How Not To Introduce A Video Game

So my yesterday went something like this. “Oh, hey, Dirty Bomb is in open beta! Nobody is talking about this game, but the people who made Brink are behind it, and the art looks cool, so what the hell, I’ll give it a shot”. Thirty seconds later I’d quit to desktop.


Why? The first time you fire up the beta, before you even get to a menu screen, you’re greeted with this video.

When a game is struggling for buzz and attention like Dirty Bomb is, the last thing it needs is for this to be a new player’s first impression. I can see what it’s trying to do. What it actually comes across as is a tutorial video designed by an energy drink company’s advertising executive. Who hadn’t even played the game, and was working off notes.

Later in the day, I came back to Dirty Bomb, sucked it up and actually gave it a try. There weren’t many players around (a consequence of both its beta status and me being on Australian time), but what I saw was interesting enough. Anyone who has played Splash Damage’s other team shooters, like Wolfenstein Enemy Territory or Brink, will be at home: teams work together to unlock/overcome obstacles and objectives, using different classes of character to get the job done.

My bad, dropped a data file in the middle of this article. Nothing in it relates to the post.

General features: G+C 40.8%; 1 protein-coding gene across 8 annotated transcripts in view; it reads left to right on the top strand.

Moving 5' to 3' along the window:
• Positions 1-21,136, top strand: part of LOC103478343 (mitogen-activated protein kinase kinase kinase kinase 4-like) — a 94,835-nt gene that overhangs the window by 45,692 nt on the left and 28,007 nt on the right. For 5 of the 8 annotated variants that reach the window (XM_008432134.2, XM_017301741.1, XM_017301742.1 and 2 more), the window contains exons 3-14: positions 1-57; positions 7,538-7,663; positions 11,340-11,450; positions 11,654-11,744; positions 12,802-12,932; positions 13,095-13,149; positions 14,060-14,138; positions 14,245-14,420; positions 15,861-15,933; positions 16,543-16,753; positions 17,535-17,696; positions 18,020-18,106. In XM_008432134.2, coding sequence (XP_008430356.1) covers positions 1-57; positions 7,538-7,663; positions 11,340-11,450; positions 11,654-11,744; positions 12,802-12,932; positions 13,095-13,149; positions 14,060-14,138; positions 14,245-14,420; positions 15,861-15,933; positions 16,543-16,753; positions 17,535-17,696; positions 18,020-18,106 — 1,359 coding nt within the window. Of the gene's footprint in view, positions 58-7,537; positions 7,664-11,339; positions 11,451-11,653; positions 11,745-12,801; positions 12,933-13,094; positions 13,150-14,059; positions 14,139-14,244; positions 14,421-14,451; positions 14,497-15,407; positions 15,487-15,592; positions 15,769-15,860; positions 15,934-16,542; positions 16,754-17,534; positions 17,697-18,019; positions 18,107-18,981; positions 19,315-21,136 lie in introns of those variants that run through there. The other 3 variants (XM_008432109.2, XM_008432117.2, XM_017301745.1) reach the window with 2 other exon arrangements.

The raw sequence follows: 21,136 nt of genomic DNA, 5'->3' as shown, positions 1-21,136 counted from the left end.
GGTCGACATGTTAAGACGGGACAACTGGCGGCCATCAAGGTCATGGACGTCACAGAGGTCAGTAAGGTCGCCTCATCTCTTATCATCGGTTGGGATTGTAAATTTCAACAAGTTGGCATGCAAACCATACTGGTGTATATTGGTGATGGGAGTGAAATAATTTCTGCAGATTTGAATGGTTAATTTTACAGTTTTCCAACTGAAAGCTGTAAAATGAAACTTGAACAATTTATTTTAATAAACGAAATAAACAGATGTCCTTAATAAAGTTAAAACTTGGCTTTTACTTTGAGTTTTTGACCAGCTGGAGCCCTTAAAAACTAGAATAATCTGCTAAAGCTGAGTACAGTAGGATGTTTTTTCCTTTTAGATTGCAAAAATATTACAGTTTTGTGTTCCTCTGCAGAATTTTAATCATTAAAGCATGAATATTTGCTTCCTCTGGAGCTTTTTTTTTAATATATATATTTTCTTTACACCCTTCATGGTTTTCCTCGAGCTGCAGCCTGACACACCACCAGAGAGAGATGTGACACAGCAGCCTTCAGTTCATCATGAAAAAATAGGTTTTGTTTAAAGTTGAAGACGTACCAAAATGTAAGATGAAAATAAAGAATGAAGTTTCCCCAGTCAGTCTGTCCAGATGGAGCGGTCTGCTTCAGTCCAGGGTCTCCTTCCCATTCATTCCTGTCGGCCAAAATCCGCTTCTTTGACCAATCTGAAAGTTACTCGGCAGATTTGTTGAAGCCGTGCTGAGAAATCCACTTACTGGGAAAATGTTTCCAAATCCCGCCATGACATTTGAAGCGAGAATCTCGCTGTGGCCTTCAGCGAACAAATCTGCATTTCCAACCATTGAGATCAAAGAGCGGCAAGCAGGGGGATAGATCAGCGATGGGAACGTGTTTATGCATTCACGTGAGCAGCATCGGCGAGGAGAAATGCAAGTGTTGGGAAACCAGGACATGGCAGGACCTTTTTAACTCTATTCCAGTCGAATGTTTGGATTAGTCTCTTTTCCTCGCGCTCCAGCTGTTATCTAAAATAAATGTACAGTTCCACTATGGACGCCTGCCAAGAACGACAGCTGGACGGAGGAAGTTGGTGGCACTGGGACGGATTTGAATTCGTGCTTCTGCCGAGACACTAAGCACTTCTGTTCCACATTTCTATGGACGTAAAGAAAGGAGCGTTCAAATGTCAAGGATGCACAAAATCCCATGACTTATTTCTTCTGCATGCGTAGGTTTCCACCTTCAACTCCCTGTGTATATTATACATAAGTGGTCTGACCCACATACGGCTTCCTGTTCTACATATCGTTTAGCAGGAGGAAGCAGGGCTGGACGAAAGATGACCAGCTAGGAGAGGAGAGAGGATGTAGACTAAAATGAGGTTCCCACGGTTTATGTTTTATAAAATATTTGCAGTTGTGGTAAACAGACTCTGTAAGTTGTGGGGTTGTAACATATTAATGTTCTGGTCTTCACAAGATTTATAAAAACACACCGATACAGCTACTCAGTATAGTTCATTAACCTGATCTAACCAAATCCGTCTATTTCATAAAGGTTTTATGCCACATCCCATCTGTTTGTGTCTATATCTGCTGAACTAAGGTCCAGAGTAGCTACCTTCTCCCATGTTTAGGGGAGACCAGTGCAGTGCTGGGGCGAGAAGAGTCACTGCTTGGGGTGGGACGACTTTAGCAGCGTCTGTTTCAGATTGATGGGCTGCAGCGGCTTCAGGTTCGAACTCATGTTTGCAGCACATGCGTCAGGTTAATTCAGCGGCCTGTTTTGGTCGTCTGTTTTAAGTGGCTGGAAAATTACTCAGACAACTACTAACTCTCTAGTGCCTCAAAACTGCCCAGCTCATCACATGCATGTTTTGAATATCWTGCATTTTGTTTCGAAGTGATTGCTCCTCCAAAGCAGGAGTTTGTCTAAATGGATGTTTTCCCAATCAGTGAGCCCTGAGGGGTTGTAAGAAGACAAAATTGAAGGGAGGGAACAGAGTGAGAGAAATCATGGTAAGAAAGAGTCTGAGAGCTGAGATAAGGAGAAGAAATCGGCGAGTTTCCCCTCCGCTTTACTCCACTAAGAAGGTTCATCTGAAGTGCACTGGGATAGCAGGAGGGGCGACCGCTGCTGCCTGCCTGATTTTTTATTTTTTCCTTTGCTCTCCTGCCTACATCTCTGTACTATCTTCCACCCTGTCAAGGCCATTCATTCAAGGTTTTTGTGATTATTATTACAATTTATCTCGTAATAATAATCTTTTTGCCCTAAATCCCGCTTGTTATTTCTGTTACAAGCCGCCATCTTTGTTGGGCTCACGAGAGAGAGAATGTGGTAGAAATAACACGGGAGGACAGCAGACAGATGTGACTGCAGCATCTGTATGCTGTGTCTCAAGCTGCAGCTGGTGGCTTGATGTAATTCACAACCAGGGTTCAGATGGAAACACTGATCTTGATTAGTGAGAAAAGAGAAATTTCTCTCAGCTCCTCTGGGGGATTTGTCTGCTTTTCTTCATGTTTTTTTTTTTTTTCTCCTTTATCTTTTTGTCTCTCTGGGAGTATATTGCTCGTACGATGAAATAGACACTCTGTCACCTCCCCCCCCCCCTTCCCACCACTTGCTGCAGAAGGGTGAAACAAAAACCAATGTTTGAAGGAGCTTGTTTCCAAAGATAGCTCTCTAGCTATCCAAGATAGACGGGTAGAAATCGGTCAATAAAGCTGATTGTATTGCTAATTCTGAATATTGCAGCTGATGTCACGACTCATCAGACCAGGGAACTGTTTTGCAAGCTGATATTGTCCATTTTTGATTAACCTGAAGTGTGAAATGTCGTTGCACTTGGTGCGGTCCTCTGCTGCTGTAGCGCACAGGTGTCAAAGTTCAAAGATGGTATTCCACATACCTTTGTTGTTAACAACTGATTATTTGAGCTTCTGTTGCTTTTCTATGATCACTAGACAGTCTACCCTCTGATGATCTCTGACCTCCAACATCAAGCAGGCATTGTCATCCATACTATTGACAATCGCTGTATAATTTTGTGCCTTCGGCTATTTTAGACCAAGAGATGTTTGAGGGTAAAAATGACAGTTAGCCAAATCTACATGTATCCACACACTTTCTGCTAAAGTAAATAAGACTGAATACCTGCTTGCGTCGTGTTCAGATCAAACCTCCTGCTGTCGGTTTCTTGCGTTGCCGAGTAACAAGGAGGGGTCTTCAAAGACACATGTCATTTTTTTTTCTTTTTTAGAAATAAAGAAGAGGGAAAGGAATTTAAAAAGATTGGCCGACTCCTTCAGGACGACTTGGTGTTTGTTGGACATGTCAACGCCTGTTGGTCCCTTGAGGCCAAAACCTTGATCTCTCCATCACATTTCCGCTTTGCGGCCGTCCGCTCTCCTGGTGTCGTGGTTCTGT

What stood out for me was the game’s art—which despite the “gritty” setting has a nice cartoony slant to it, same as Brink—as well as your character options. Instead of choosing one class to play as at the beginning of a round, or being able to swap to anything upon death, Dirty Bomb has you choose three characters before a round begins. Those are then the only three you can swap between during the round.

And...that’s about it. It felt like a competent, harmless team shooter. Nothing to really hate about it, nothing to really grab me, either. Maybe something will click if I can play with more than 5-6 other people at once, so I’ll try and play it at a different time. Until then, it’s in open beta and it’s free, so if team FPS is your thing there’s very little aside from the intro vid that’s going to hurt you for downloading and testing it out.


Luke Plunkett

Note also, the game’s primary concern, which is that it’s called “Dirty Bomb”